By: Gini Woodward
The program will be held in the Boundary County Community Events Center at the south end of the museum complex.
Sibley will be on hand to introduce the film and answer questions. David Thompson was one of the undeservedly forgotten figures of North American history. First as a western fur trader and later helping mark the boundary between the US and Canada, Thompson paddled, rode and walked from Hudson Bay to the Pacific Ocean, crossed and recrossed the Rocky Mountains, and wound up in Montreal, making maps that were unsurpassed for a hundred years. Much of his most important work was done in the Columbia River country, locating trails and setting up trading houses for the North West Company, a fur-trading business based in Montreal. He passed through the Bonners Ferry area several times, beginning in 1807, when Thompson opened the first trading posts in what are now British Columbia, Montana, Idaho and Washington State.
David Thompson surveyed and mapped, among other things, the sources of the Columbia River. He retired from the fur trade and finally left the west in 1812.The bicentennial of those events is now being celebrated by a loosely affiliated group of historical societies, museums and Thompson fans organized as the David Thompson Bicentennials in Canada and the United States. As part of the Bicentennials, filmmaker George Sibley (Gale Force Films) produced this hour-long documentary about Thompson’s life and work, aimed at broadcast on public television stations in both countries and showings at many historical parks and museums in the areas where Thompson traveled.
The film features original music and interviews with modern-day Thompson historians and archivists across Canada and the U.S., and follows Thompson’s travels from Hudson Bay to the inland northwest, winding up in Montreal. Period scenes recreating key events in the story have been staged with the cooperation of state and regional historical societies and local fur-trade re-enactors in Minnesota, Montana, Idaho, Washington and Alberta.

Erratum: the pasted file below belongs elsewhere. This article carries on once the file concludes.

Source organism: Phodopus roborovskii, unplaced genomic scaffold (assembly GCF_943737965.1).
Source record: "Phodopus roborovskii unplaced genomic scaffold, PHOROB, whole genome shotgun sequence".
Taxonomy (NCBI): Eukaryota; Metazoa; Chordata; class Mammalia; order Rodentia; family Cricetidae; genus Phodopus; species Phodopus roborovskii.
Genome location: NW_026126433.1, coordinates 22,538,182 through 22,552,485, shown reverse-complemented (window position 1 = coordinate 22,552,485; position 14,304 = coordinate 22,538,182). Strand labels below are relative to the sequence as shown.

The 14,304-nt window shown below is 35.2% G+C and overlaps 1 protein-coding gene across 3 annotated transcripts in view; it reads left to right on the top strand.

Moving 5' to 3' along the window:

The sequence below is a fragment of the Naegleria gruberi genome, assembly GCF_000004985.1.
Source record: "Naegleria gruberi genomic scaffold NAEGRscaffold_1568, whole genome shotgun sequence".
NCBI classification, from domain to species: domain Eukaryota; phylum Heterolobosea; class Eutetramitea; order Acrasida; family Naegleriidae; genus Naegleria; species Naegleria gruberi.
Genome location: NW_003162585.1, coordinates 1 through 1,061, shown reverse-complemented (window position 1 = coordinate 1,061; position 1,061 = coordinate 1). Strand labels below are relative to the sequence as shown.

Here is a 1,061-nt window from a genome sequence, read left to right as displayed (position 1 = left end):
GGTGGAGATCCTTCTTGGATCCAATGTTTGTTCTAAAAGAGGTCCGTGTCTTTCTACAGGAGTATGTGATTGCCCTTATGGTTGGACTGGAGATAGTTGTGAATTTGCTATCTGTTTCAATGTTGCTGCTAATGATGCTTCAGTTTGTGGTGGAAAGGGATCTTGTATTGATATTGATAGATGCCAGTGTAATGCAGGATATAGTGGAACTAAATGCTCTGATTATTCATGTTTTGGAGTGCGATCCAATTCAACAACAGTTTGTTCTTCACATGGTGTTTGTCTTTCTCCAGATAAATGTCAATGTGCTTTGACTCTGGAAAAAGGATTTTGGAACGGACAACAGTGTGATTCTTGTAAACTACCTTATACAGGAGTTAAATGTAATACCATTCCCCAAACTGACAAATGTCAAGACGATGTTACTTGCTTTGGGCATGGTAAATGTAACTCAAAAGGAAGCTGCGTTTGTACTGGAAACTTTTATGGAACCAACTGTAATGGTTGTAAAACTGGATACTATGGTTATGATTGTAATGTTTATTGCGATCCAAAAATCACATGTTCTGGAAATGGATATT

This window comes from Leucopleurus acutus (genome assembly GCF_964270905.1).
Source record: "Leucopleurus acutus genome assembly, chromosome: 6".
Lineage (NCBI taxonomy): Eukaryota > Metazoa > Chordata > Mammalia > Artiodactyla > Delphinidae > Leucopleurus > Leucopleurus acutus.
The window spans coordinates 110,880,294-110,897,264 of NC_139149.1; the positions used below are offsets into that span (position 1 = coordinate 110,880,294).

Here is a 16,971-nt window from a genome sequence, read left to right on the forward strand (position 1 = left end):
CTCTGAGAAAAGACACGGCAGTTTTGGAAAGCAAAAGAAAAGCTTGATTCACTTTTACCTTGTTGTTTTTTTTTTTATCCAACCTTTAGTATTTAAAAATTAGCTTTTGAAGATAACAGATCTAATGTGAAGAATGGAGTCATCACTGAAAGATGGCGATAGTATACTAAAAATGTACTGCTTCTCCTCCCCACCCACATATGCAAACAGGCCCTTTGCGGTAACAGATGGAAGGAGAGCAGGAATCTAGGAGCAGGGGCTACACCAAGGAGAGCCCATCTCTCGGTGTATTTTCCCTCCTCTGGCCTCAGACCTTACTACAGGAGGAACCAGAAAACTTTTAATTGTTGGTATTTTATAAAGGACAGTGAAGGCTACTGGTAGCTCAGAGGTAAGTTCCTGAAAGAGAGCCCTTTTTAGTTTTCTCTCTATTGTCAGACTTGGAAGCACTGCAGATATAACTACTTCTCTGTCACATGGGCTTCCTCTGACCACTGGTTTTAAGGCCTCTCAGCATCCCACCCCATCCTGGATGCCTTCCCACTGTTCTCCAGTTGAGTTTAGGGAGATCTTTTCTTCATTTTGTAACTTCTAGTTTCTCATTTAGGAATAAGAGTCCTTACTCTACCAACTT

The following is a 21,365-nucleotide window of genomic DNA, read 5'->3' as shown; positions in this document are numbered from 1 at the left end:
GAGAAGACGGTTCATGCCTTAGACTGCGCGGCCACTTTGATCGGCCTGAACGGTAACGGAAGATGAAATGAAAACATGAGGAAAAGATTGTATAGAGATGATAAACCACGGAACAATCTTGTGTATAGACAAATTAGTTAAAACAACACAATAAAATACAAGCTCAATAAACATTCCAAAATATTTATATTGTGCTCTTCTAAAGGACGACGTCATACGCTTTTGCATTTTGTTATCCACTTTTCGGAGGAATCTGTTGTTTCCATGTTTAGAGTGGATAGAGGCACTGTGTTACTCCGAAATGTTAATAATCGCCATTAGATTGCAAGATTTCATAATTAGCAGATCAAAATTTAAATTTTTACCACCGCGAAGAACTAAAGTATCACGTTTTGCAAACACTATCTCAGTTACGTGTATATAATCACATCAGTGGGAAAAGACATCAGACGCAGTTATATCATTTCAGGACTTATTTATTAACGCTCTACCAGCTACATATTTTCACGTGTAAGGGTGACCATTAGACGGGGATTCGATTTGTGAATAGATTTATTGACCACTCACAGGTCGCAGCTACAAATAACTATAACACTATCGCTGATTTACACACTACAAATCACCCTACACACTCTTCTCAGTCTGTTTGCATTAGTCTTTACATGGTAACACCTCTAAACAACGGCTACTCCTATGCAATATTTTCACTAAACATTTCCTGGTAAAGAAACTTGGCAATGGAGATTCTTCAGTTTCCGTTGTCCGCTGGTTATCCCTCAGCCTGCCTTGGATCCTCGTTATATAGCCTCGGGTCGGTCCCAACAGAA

Sibley has been a filmmaker for over 40 years, mostly making educational films and documentaries. In 2001 he started Gale Force Films to help increase the use of video programs by environmental and historic preservation groups. His films have been widely used in “anti-sprawl” land use campaigns all over Florida and in several other states and provinces, and three of his Florida conservation films (“Six Fairy Tales About Growth in Florida”, “Changing Lanes” and “Phantom Future”) were shown nationally on the DISH network satellite channel “Free Speech TV” in May and June of 2005. In June of 2006 his film “Lewis and Clark and US” was broadcast on Montana Public Television. The following year George continued his history-oriented work by making “Smyrnea Lost and Found”; a lost colony story about the origins of what became the Florida town of New Smyrna Beach. That film is in residence at the local historical society museum and involved extensive overseas filming as well as work with historic re-enactors in Florida and Georgia. “Shadows of David Thompson” is available on DVD, which can be purchased after the screening, and George will be available to sign copies.
A donation of $10 to the Boundary County Historical Society programs fund is requested.